healthily sanguine said...

I usually refuse to relate to these kinds of posts, because it seems like it's setting an expectation that Christmas will be horrible, which it doesn't have to be . . . but I did go to a dreadful work "holiday party" last weekend that made me change my mind a wee bit. I wish I had had the tidy flat, clean pajamas, and a good DVD to watch after.

Seraphic said...

Spill the horrible, ghastly details?

healthily sanguine said...

I'd rather not, as I've now left it behind me! At the time, I came home and vented to my roommate. It is lovely to have a roommate who is a therapist, not because I get free therapy sessions, but because she vents so much to me that I feel quite justified in a rant of my own every now and then. And this party deserved on.

On to better and brighter things: tonight I'm driving to the mountains to visit the family of a couple of my dear friends. Actually, if I wanted to be provocative, I'd say I'm going to visit the parents of one of my ex-boyfriends--which is perfectly true, if ancient history--but really, I am such good friends with his sister and him and his now-wife, that I sometimes forget we ever dated. And the moral of that story is, folks, don't kiss your boyfriend till you're engaged, because if you never get engaged and thus never kissed, it's MUCH easier to get over!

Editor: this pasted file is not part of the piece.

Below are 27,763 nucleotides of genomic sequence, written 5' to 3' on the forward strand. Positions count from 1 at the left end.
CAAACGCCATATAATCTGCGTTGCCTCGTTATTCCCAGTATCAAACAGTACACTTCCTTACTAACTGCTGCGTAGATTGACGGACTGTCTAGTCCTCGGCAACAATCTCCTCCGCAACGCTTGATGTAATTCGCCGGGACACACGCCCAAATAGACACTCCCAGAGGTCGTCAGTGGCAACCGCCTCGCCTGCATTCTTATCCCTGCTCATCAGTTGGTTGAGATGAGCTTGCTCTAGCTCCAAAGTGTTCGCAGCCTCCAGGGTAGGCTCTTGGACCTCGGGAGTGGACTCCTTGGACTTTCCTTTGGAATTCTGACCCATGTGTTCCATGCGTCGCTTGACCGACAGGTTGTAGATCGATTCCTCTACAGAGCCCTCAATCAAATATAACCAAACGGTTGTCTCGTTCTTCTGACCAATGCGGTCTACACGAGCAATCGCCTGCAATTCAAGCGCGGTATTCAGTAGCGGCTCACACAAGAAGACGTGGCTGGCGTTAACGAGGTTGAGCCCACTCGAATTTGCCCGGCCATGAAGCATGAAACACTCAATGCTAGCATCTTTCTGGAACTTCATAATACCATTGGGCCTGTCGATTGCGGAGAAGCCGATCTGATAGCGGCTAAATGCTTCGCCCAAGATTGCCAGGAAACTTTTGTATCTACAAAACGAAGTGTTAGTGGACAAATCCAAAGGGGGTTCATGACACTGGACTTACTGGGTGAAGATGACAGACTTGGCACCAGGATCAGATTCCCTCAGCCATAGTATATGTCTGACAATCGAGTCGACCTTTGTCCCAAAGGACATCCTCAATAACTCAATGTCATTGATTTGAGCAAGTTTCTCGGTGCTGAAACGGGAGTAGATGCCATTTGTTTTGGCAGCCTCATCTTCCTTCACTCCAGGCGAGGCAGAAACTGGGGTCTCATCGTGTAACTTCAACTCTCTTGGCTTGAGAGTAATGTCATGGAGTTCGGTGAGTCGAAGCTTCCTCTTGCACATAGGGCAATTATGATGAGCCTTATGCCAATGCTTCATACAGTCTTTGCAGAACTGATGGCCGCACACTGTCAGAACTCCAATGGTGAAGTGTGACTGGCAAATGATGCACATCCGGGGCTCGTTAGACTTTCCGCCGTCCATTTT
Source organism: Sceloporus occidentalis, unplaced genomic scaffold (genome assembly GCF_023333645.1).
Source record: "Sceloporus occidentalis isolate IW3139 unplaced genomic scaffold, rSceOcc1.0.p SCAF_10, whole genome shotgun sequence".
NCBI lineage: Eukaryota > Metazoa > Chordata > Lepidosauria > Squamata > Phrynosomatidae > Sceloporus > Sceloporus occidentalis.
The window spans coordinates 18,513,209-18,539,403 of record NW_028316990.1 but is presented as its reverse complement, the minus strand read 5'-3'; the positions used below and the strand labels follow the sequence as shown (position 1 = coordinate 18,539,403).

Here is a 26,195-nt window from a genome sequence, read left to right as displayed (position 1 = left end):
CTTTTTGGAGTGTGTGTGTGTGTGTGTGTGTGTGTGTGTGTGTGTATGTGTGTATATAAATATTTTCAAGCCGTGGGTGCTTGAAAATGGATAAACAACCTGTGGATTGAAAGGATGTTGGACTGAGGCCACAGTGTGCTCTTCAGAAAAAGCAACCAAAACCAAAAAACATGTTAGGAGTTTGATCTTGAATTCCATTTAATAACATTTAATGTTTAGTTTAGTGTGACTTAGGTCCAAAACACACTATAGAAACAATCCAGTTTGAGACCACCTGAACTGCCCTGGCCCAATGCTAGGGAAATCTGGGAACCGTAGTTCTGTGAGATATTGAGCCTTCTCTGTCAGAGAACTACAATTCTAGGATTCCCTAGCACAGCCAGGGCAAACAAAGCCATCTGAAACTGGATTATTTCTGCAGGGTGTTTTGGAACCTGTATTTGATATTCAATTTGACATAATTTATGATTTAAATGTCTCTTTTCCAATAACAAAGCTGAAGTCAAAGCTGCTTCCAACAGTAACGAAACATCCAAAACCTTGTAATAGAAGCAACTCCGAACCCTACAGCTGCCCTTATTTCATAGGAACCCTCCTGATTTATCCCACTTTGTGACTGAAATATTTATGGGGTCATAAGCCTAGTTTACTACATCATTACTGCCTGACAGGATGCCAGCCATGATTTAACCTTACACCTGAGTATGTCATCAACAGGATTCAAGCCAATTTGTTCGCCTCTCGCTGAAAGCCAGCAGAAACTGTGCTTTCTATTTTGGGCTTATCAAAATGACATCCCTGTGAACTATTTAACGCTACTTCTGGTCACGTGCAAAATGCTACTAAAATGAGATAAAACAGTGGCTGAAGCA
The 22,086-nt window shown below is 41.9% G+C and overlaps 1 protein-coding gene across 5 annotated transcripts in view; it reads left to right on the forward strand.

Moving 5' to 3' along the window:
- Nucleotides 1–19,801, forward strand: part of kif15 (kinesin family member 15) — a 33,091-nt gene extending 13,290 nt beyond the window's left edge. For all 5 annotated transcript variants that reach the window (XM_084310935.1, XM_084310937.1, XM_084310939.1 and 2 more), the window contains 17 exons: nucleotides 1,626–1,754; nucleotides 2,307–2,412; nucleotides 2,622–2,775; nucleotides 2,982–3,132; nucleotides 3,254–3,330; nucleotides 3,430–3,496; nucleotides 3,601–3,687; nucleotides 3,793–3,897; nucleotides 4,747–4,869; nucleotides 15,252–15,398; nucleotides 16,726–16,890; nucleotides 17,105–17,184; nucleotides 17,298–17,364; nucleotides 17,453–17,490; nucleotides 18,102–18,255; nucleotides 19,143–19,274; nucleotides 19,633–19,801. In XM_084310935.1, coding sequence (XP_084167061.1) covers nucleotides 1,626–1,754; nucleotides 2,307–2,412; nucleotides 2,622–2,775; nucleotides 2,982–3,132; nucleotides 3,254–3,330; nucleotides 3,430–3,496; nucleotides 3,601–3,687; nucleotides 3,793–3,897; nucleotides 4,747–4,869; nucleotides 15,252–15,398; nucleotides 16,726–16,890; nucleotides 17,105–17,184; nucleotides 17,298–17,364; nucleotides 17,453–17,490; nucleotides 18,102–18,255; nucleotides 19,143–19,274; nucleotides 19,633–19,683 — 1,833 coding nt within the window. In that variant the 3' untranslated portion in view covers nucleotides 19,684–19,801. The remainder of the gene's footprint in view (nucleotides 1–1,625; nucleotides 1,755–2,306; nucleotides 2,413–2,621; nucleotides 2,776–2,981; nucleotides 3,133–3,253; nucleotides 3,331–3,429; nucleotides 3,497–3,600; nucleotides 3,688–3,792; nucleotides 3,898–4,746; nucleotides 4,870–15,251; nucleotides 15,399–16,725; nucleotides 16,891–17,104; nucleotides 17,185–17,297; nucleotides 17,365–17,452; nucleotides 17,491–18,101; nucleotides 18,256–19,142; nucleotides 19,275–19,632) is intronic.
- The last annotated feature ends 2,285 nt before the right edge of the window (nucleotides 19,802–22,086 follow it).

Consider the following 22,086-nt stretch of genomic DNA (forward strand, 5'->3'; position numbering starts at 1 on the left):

Merry Christmas!

MaryJane said...

I am so very, very late to the party on this one (ha ha, no pun intended) - but I just wanted to say that the times I have forced myself to find someone to talk to - the person in the room who looks even more lost/ alone than I do! - it has always turned out really well for me. Not just pleasant conversation, but often job leads, etc., which I wasn't expressly looking for but happened to come up.